Wilfred’s reveal that he killed Jellybeans at the end of ‘Intuition’ sets off the climatic series of events leading to Ryan throwing bottles of champagne in a grocery store and running out, screaming “this isn’t real!”. And it’s a very carefully written scene (David Zuckerman, delivering another fantastic script), especially when Ryan tries to understand why Wilfred would kill him. Those who’ve watched the show since the first season remember Wilfred’s hatred for Jellybeans, the dog who gets all the attention, can do all the tricks, and never appears to feel the pings of self-doubt and everyday failures that Wilfred (and Ryan) both deal with.
Why does Wilfred kill Jellybean? Because he saw Ryan give Jellybean love and approval for his red bandanna; wanting the same affection, he kills Jellybean, thinking it’s the red bandanna that makes the difference. Ryan never felt he won the approval of his father: I’d dare to say it’s the driving factor in his depression, being mentioned in every single dark pocket of Wilfred’s 33 episodes. At the end of the day, Ryan’s deepest issue is his rift with his father: when the man you idolize as a child views you as a failure, it can be a severely damaging thing to one’s ego. Wilfred’s act only shows how desperate Ryan is deep down to win the acceptance of his father: he’d literally kill for it.
Near the end, Wilfred warns Ryan that he should trust his gut: but what is his gut telling him? Considering it’s the dreams of a highly unstable man using too many drugs for his own good, this is debatable; to me, the dreams suggest that Ryan’s finally starting to realize what he has to do to repair himself. He need to face his father, to finally deal with the pain and rejection he’s felt since his childhood, the feelings that sent him to seek solace and love from an alcoholic dog who sexually assaults stuffed animals on a regular basis. The saddest part of ‘Intuition’ is that he’s telling himself this – and doesn’t even realize it until it’s too late, and he runs into his father at the grocery store. He’s definitely awake this time (the absence of Wilfred in his dreams is evidence of this; he’s only around when he’s awake) – and the episode ends there, Wilfred and Ryan staring at each other from across the parking lot. It’s time for Ryan to come face to face with his darkest demons – there’s nowhere to run anymore.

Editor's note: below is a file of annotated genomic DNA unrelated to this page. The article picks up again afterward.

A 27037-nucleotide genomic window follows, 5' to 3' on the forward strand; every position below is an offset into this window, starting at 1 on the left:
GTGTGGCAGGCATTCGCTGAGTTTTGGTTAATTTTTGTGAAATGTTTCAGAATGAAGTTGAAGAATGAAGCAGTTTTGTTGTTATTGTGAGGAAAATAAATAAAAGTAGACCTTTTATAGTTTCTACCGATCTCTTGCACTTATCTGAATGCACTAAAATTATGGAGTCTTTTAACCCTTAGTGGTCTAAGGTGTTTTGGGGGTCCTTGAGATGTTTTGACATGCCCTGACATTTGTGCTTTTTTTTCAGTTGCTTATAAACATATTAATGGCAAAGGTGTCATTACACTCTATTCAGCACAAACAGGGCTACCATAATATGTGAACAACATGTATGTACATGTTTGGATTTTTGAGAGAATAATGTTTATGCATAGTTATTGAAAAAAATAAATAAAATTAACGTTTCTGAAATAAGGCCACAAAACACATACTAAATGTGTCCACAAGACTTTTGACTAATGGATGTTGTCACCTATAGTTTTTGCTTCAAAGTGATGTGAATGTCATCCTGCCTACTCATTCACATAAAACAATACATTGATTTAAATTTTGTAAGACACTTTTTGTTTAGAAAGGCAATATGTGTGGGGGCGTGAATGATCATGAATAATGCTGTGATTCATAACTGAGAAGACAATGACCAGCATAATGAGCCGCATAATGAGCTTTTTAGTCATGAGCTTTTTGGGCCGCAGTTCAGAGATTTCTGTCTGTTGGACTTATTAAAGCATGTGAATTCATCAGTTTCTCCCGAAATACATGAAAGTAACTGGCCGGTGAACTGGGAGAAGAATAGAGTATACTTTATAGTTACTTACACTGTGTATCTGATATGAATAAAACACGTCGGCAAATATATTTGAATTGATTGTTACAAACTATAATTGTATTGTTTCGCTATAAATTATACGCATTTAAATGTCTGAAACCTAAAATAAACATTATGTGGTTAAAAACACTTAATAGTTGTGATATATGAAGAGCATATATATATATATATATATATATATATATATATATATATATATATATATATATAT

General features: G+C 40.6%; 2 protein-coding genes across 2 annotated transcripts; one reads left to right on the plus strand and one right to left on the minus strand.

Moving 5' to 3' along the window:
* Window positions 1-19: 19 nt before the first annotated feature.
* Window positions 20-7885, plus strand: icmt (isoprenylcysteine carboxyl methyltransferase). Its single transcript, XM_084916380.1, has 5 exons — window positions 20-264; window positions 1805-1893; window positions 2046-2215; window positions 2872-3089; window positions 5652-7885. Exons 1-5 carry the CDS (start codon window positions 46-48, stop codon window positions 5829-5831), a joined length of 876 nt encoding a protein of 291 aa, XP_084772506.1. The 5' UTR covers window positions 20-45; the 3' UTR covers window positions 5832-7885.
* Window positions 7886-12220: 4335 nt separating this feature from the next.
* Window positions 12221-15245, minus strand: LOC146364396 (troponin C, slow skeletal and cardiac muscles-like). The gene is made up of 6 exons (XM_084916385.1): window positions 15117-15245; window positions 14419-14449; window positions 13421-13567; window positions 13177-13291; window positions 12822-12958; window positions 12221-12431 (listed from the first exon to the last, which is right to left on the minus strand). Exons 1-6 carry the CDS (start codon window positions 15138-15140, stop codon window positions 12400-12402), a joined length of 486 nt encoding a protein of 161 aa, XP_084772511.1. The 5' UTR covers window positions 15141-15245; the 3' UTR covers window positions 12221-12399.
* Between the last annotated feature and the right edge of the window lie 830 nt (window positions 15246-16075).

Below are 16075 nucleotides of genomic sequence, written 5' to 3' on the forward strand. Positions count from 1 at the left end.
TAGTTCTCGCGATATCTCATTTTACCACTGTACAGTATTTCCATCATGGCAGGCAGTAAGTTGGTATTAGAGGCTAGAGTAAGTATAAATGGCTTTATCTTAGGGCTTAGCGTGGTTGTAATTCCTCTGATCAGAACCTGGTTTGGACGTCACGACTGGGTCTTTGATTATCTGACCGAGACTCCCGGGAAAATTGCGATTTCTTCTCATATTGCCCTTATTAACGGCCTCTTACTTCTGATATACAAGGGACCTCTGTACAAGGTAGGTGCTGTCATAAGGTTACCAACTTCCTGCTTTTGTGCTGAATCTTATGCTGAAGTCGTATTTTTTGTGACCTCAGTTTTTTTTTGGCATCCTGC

- Of course, there’s one other way to read this: that Ryan’s got it all backwards, and he’s been awake when he thought he was asleep (the absence of Wilfred in the dreams could also be read that he’s fully grounded in reality). I don’t necessarily prescribe to this (in the first sequence, his father knows a little too much about his adventures, as if he’s in Ryan’s head), but the title of the next episode – ‘Perspective’ – definitely suggests that the puzzle assembled in this episode isn’t fully completed yet.
- “fetal expulsion technique” is a poetic turn of phrase.
- Wilfred’s study of people taking shits as a way to explore human nature is a fascinating little bit of dog psychology; touches like these have been missing in previous episodes. I love when his activities are given real philosophical perspective, instead of him just humping stuff or shitting somewhere.
- Ditto what I said above for his Scooby-Doo theories. ‘It’s a goddamn minstrel show.”
- “My gut is telling me muuuuurrrdeeeerrrr.”
- something interesting: remember that tennis ball that fell out of Ryan’s closet at the end of season one? I wonder if it was the same one Wilfred rolled out into the street to kill Jellybean. If it is, it certainly suggests that Ryan is still chasing something – a chase that could kill him if he doesn’t figure out how to end it.
- Anne’s scenes were hilarious, both her letting toothpaste dribble all over her shirt and shitting with the bathroom door open, and then commenting on it.
- really interested to hear everyone’s thoughts on tonight’s episode: if you have any theories, feel free to share them below!